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Conference on weeds at PAU from today
Tribune News service

Ludhiana, April 5
In a significant move which could usher a new era in sustainable agriculture, about 200 scientists will come together for three days on the Punjab Agricultural University (PAU) campus from tomorrow to evolve strategies to prevent herbicides being extensively used to kill weeds, from causing environmental hazards.

So far the intensive use of chemical herbicides to kill weeds have not produced any negative results on the environment, however, the scientists, belonging to various agricultural institutions across the country, have been apprehending that the overuse of herbicides may cause pollution.

Said Dr L.S. Brar, Head of the Department of Agronomy and Agromet, PAU, and organising secretary of the national biennial conference of the Indian Society of Weed Science, said: “The main theme of organising this conference is to develop integrated wheat management programmes, to develop eco-friendly herbicides and biotechnological methods to reduce the use of herbicides.

He said due to the wheat-paddy cycle, the Punjab had been facing severe problem of weeds and in about 80 per cent of the cultivated land of this state, the problem of weeds was acute. He said chemical herbicides, which were being used from time to time, had been becoming ineffective as the crops were getting resistant.

Over the past few years, the farmers of Punjab had started confronting new problems as they had been facing new weeds in their fields due to a significant shift in the weed flora and hence they had to spend a lot to make arrangements to kill the same chemically. In the absence of arrangements to kill the weeds manually, they had been left with no option but to depend heavily on herbicides.

Dr Brar pointed out that though India had been lagging behind in the field of bio technological system to tackle weed, some research had been going on in its various parts to develop bio-molecule and eco-friendly herbicides.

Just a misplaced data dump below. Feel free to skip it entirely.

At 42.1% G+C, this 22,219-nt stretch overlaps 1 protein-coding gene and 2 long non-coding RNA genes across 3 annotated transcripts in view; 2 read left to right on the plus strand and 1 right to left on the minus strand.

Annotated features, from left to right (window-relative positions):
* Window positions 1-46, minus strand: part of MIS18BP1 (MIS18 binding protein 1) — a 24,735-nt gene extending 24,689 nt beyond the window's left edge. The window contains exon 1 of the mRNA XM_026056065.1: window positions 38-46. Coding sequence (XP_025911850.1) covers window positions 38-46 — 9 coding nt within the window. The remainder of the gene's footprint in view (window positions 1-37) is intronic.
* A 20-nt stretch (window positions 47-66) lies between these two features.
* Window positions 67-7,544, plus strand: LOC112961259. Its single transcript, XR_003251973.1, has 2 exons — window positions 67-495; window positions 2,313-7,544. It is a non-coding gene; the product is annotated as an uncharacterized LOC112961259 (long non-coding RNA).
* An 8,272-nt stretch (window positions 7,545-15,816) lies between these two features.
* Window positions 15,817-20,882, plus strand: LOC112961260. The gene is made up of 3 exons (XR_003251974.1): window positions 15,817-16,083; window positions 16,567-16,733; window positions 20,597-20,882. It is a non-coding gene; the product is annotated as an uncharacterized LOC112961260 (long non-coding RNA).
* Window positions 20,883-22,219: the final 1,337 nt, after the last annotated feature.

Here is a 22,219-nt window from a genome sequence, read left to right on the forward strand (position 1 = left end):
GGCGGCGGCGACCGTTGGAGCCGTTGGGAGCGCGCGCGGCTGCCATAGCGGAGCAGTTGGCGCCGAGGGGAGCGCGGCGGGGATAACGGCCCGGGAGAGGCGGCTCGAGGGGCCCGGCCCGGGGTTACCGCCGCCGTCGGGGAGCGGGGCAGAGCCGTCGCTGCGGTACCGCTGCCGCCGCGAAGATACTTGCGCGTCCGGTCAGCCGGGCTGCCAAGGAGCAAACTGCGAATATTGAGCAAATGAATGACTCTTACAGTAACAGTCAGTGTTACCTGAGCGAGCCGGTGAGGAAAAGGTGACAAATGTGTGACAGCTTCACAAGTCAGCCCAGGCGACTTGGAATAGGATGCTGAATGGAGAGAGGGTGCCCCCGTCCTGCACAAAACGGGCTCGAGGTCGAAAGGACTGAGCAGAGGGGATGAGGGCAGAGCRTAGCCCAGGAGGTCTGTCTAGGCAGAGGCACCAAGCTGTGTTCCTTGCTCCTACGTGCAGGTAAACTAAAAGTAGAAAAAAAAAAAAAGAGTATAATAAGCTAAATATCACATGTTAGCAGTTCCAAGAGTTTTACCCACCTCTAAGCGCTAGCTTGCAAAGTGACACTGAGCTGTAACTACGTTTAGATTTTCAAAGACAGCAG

52 students donate blood
Tribune News Service

Ludhiana, April 5
The NSS unit of the Guru Nanak Institute of Management and Technology GNIMT), Gujarkhan Campus, Model Town, Ludhiana, organised a blood donation camp on its campus today in collaboration with the Department of Transfusion Medicine of Dayanand Medical College and Hospital here today.

A team of doctors and technicians under the supervision of Dr Amarjit Kaur, Associate Professor and Head, collected 52 units donated by the students. The blood donated by students will be used to help the thalassemia patients from all over Punjab.

The camp was organised with the aid of Indian Red Cross Society. Dr Amarjit inaugurated the camp and also delivered a talk highlighting the importance of blood donation. In an interactive session she answered the queries of students regarding blood donation.

Mr S.P. Malik, Executive Secretary, Indian Red Cross Society, was the chief guest of the occasion. The camp was organised under the leadership of Ms Rajini Luthra, co-ordinator of NSS unit. Students showed great interest and participated in the philanthropic activity with a great zeal. Dr Col. H.S. Singha, Director-GNIMT, remarked that such activity creates a spirit of civic-consciousness among the students.

“Our major concern is to arrange adequate blood for the thalassemic children as their number is increasing day by day. Many such patients are getting treatment in the special thalassemia unit of DMCH and blood is required every month to carry out their blood transfusion. Their lives entirely depend upon the availability of blood. This can only be made possible if people specially youngsters will come forward for the voluntary blood donation”, said Dr Amarjit Kaur in her speech.

It must be noticed that thalassemia is the common inherited disorder of the world and Punjab is the one of the worst affected states. But unfortunately people are less aware about the disease. The most painful fact is that many of these patients die because of the unavailability of blood as they require one to two units of blood after every 15to 20 days all through their life. DMCH has also appealed to the masses to donate blood for the thalassemic children and anyone interested in doing so can contact Dr Amarjit Kaur in DMCH for more details. 


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